by Carrie Ellis
In February of 2020, I was privileged to serve at a retreat for women with Thrive, a ministry that excels at offering respite and retreat to women serving globally. Finally, my kids were at an age that I felt I could be gone for 10 days on the other side of the world. I was ready and I couldn’t wait to get to Croatia.
On the first day of our orientation, we were asked to rate ourselves on a scale of 1-10 about how knowledgeable we felt about the world of an “M”, (M = ministry) global worker. We use the term “global worker” because some women serve in areas so sensitive that if any tie to the “M” word became connected to them, she and her families’ lives would be at risk. In my mind, and quite pridefully in hindsight, I quickly rated myself as an “8” because I had traveled on numerous short-term trips in my twenties and later, as a mom of young toddlers, led families to build houses in Mexico for a number of years. I had even had three different experiences living cross-culturally for 6 months. I felt fairly competent that I understood their world, experiences, cultural challenges, and joys.
Throughout the week there were moments of surprise. One evening, before the speaker’s presentation, the women were invited to share stories of cultural mishaps. The group laughed as woman after woman shared stories of misunderstandings and blunders, a common bond forming as they realized they were in good company. They felt seen and understood. One woman shared about the time her children were playing on the patio and came in covered in blood they said was raining from the sky. She went outside to learn that their apartment was underneath the goat slaughtering floor.
At one point the speaker talked of having a detailed safety plan and teaching her small toddlers how to count the posts along the frequently traveled road from their house into town in order that they could find the safe places if ever anything were to happen to her. She shared about her work teaching women how to survive an abduction, a common threat for the region in which they serve. My heart ached at the realities that some of these women and families face day-to-day. I also heard stories of parents and families not supporting their “calling”, missing events back home, and feeling alone and misunderstood when they were able to get back and visit. I will never forget the emptiness on their faces as they shared frequent experiences of feeling homeless or the look of despair and helplessness in not being able to admit weaknesses or short failings, out of fear of being sent home by their sponsoring board.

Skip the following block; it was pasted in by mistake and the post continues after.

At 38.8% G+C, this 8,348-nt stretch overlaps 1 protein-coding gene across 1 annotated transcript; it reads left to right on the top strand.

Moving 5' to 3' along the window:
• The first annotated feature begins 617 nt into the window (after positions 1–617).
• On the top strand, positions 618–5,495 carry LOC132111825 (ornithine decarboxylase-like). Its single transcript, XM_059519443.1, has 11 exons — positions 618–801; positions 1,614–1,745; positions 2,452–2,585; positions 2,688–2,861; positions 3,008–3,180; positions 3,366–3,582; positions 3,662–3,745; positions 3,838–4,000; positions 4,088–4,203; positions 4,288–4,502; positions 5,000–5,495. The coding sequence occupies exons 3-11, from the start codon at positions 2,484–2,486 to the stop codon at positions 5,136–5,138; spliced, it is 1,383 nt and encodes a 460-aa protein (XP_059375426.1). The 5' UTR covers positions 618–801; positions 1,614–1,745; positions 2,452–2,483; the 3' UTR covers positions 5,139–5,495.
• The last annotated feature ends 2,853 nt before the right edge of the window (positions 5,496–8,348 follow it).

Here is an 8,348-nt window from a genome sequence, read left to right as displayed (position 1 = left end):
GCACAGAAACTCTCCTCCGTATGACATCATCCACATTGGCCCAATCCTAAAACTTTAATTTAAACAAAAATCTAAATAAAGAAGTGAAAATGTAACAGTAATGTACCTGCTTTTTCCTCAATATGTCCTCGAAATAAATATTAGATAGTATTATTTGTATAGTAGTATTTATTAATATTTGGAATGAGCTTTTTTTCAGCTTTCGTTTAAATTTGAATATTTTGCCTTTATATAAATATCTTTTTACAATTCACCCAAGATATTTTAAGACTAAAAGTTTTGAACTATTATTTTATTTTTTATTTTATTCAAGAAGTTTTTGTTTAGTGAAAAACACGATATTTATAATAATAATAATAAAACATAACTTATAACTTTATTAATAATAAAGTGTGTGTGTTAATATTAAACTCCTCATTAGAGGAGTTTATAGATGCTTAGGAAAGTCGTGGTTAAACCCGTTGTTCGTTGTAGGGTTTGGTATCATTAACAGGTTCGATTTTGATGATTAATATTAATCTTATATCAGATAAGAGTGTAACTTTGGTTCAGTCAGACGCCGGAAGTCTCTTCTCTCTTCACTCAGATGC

After the participants left, we spent time debriefing as a team in the very room where the participants had poured out their hearts to God and one another. Volunteer after volunteer shared stories of their impact. One touched me most strongly. The volunteer relayed the simple story that a woman in her small group had shared about receiving a simple care package. She described, “as they walked home in the dreary English rain, the woman noted how her soul felt the same as the weather; gray, heavy, dark and weary from the cultural differences, team challenges, and homesickness. Her heavy steps counted out the distance from the post to their home as her two young kids giggled and guessed about the potential contents. As soon as they got in the door, the children chanted, “open it”. They squealed with delight and danced around the room as her hands tore open the package and exposed 3 boxes of Kraft macaroni and cheese, something they couldn’t get there.” As she shared about the moment, God gripped her heart, as only a mother can know the joy of seeing your children “remembered,” and she felt encouraged to go on.
At the end of our debrief, as I reflected upon the week, I solemnly realized that my previous “8” rating was much, much lower on the scale. I was struck by the disconnect in my mind. Why couldn’t I forget the woman and the macaroni? Gentle conviction rubbed my soul. I mean, if I, a pastor’s wife and an experienced short term “M”, could be so disconnected, what is it like for the rest of the folks in the pews?
I began to imagine what could happen if we really understood the impact we could have and how to fully engage in global work and advancing the Kingdom in a way that resonates with our personal style and family rhythms. How would global workers feel empowered in new ways to live out their calling as we live out ours? I firmly believe, indeed, that we are all called to live out advancing the Kingdom. What if we truly saw our role as vital to the success of the mission? What would it be like if we no longer held global workers up on a pedestal and allowed them aspects of humanness that we may inadvertently deny them?
My prayer is that this journey will challenge you to re-imagine and find your role in putting the CO back into the Great COmission.
Thank you for exploring with us.